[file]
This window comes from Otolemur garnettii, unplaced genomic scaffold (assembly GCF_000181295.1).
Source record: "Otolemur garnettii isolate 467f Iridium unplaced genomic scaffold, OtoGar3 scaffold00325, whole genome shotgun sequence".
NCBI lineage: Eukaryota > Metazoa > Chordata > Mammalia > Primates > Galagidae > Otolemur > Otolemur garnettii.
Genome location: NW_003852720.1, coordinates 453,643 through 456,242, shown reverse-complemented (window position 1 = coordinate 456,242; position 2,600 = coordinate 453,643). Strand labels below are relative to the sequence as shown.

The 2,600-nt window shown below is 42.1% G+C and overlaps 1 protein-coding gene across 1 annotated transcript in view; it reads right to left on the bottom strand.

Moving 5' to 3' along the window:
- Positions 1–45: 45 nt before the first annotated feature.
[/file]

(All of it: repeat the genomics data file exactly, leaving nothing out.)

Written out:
This window comes from Otolemur garnettii, unplaced genomic scaffold (assembly GCF_000181295.1).
Source record: "Otolemur garnettii isolate 467f Iridium unplaced genomic scaffold, OtoGar3 scaffold00325, whole genome shotgun sequence".
NCBI lineage: Eukaryota > Metazoa > Chordata > Mammalia > Primates > Galagidae > Otolemur > Otolemur garnettii.
Genome location: NW_003852720.1, coordinates 453,643 through 456,242, shown reverse-complemented (window position 1 = coordinate 456,242; position 2,600 = coordinate 453,643). Strand labels below are relative to the sequence as shown.

The 2,600-nt window shown below is 42.1% G+C and overlaps 1 protein-coding gene across 1 annotated transcript in view; it reads right to left on the bottom strand.

Moving 5' to 3' along the window:
- Positions 1–45: 45 nt before the first annotated feature.